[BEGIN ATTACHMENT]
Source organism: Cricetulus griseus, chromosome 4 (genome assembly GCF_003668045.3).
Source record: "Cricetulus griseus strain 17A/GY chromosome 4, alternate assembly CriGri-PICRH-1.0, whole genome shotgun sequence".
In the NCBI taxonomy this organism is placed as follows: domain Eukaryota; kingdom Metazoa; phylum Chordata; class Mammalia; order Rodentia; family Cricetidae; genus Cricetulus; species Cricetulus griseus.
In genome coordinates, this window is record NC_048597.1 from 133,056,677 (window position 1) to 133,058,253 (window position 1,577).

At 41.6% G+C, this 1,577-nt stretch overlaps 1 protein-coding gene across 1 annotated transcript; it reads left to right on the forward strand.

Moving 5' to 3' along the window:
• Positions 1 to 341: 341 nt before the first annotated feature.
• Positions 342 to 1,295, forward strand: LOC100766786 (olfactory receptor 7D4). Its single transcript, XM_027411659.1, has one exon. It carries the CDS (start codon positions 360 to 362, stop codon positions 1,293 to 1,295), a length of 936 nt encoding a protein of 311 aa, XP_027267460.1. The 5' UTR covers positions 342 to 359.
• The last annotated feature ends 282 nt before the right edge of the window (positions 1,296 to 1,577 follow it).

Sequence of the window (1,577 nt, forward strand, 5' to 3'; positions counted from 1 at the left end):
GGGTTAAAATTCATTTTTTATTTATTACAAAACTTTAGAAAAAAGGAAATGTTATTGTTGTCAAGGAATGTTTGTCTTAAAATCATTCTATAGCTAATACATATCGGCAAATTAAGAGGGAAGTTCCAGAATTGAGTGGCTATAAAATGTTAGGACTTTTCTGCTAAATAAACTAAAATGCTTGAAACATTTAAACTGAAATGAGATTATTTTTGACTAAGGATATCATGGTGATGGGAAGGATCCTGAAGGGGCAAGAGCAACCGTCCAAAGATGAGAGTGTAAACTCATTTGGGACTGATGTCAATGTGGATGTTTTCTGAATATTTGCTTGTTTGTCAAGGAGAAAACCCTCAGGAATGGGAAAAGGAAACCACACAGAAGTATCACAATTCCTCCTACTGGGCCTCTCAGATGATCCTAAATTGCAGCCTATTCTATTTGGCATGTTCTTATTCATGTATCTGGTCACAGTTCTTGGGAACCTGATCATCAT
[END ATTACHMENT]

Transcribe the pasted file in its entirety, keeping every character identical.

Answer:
Source organism: Cricetulus griseus, chromosome 4 (genome assembly GCF_003668045.3).
Source record: "Cricetulus griseus strain 17A/GY chromosome 4, alternate assembly CriGri-PICRH-1.0, whole genome shotgun sequence".
In the NCBI taxonomy this organism is placed as follows: domain Eukaryota; kingdom Metazoa; phylum Chordata; class Mammalia; order Rodentia; family Cricetidae; genus Cricetulus; species Cricetulus griseus.
In genome coordinates, this window is record NC_048597.1 from 133,056,677 (window position 1) to 133,058,253 (window position 1,577).

At 41.6% G+C, this 1,577-nt stretch overlaps 1 protein-coding gene across 1 annotated transcript; it reads left to right on the forward strand.

Moving 5' to 3' along the window:
• Positions 1 to 341: 341 nt before the first annotated feature.
• Positions 342 to 1,295, forward strand: LOC100766786 (olfactory receptor 7D4). Its single transcript, XM_027411659.1, has one exon. It carries the CDS (start codon positions 360 to 362, stop codon positions 1,293 to 1,295), a length of 936 nt encoding a protein of 311 aa, XP_027267460.1. The 5' UTR covers positions 342 to 359.
• The last annotated feature ends 282 nt before the right edge of the window (positions 1,296 to 1,577 follow it).

Sequence of the window (1,577 nt, forward strand, 5' to 3'; positions counted from 1 at the left end):
GGGTTAAAATTCATTTTTTATTTATTACAAAACTTTAGAAAAAAGGAAATGTTATTGTTGTCAAGGAATGTTTGTCTTAAAATCATTCTATAGCTAATACATATCGGCAAATTAAGAGGGAAGTTCCAGAATTGAGTGGCTATAAAATGTTAGGACTTTTCTGCTAAATAAACTAAAATGCTTGAAACATTTAAACTGAAATGAGATTATTTTTGACTAAGGATATCATGGTGATGGGAAGGATCCTGAAGGGGCAAGAGCAACCGTCCAAAGATGAGAGTGTAAACTCATTTGGGACTGATGTCAATGTGGATGTTTTCTGAATATTTGCTTGTTTGTCAAGGAGAAAACCCTCAGGAATGGGAAAAGGAAACCACACAGAAGTATCACAATTCCTCCTACTGGGCCTCTCAGATGATCCTAAATTGCAGCCTATTCTATTTGGCATGTTCTTATTCATGTATCTGGTCACAGTTCTTGGGAACCTGATCATCAT